What is the plot linkage in Chapter 18 of "To Kill a Mockingbird"?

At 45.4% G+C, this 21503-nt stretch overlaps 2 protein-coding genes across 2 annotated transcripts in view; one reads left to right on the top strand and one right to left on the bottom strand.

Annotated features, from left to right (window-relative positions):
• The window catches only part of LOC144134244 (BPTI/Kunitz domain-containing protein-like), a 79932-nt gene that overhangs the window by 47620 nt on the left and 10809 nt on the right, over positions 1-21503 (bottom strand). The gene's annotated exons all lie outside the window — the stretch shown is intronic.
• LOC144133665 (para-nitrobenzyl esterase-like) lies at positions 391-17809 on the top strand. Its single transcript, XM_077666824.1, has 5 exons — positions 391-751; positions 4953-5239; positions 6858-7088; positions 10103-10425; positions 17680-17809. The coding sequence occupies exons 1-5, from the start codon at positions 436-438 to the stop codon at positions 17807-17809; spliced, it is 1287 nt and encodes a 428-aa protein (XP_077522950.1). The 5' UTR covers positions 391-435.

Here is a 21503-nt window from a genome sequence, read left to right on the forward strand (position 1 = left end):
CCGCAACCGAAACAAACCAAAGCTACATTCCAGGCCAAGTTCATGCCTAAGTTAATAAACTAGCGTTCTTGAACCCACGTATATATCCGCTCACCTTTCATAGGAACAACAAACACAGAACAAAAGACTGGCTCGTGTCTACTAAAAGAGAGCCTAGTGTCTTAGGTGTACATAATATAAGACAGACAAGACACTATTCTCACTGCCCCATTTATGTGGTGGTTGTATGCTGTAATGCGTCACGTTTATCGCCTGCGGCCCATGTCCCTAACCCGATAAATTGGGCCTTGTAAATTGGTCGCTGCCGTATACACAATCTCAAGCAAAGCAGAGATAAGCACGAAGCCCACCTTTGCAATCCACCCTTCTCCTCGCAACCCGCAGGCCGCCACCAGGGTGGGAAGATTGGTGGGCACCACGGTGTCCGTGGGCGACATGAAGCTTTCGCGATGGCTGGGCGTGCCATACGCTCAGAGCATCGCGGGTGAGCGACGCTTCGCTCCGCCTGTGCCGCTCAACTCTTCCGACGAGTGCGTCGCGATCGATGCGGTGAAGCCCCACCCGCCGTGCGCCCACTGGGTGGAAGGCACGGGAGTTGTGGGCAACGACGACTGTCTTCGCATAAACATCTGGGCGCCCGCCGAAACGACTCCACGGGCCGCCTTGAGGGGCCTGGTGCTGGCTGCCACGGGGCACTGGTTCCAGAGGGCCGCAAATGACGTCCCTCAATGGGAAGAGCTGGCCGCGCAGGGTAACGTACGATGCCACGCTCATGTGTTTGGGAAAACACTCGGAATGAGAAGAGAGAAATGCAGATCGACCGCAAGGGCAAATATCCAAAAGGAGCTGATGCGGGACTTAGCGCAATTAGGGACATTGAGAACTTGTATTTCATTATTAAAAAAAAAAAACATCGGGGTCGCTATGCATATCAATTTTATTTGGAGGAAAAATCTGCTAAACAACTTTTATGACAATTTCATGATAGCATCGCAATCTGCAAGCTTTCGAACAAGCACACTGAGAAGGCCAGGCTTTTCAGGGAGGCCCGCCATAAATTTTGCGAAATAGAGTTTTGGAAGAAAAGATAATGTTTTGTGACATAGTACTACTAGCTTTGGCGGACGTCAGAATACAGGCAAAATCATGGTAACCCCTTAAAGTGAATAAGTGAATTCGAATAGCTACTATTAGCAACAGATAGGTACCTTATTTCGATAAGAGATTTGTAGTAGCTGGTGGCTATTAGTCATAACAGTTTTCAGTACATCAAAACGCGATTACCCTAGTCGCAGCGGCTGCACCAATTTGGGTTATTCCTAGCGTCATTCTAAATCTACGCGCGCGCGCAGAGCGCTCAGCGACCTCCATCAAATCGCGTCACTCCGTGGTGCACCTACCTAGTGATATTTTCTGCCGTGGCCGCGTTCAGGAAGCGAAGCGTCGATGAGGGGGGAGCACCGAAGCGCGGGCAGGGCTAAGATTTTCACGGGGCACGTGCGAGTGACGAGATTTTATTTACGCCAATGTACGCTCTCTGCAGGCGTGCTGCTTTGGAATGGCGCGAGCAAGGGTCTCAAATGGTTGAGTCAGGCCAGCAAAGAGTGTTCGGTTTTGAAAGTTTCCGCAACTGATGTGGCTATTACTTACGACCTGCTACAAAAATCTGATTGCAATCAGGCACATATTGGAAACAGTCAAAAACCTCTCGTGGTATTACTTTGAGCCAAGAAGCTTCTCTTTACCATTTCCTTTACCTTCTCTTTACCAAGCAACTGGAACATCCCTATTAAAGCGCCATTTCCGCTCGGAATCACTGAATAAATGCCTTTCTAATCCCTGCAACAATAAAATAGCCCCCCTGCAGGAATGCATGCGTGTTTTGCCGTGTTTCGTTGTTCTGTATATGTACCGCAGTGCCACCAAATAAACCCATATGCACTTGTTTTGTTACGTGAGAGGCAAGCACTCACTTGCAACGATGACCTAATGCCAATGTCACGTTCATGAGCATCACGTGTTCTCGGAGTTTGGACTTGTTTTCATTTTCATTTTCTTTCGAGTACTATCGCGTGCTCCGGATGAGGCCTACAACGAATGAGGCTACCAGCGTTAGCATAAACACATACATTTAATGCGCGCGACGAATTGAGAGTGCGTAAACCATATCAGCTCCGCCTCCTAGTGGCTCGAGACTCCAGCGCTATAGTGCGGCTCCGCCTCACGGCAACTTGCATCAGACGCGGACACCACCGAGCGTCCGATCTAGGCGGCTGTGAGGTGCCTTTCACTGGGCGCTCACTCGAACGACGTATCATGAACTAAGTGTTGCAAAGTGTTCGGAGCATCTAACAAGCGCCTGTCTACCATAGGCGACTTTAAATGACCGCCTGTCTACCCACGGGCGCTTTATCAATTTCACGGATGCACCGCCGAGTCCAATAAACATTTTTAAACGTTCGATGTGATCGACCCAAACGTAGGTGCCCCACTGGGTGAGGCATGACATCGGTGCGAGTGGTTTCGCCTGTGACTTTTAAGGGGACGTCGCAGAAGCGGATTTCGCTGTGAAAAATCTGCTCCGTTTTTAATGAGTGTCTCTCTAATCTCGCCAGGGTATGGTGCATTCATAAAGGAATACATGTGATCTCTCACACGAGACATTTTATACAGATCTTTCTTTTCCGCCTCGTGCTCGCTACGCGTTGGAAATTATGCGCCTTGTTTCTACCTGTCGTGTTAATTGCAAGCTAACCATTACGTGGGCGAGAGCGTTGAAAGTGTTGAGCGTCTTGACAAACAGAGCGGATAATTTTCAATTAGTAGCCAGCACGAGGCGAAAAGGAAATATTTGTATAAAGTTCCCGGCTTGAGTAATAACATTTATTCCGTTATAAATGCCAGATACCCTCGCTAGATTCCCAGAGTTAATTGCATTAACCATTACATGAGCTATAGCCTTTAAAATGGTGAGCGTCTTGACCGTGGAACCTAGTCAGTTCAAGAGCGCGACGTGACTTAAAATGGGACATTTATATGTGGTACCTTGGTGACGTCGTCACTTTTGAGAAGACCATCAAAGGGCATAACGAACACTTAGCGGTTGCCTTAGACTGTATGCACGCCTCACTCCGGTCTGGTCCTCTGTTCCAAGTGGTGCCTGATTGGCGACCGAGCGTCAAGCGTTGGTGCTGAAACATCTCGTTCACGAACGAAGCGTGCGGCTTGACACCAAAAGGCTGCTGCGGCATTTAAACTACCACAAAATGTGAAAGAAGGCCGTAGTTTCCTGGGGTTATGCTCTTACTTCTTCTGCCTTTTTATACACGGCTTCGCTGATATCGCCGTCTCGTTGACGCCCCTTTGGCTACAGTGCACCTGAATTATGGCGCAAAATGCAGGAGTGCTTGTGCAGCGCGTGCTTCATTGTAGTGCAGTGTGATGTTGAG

One of the major themes of the novel is the differences in both class and race that exist in Maycomb and the rest of the South. Chapter 18 focuses on Mayella's testimony. This is a focal point in the novel because she is the reason Atticus is defending Tom in the first place and the reason the Finch children have experienced both mocking and ostracism by some of their friends and neighbors. During her testimony, it is obvious that Mayella is poorly educated and does not really fit into the polite society of Maycomb. She struggles to keep her story straight and by the end of it, the audience can see that she is probably lying. But her last words point out a painful truth about the South. She says, "“That nigger yonder took advantage of me an’ if you fine fancy gentlemen don’t wanta do nothin’ about it then you’re all yellow stinkin’ cowards, the lot of you.” The men in the jury box probably do not believe her either, but they cannot let the town see them as "cowardly" and allow Tom, a black man. to go free. This reinforces the idea that even though Mayella and her family are separated from the rest of the town because of their economic circumstances, they are white and, therefore, considered superior to the Black community.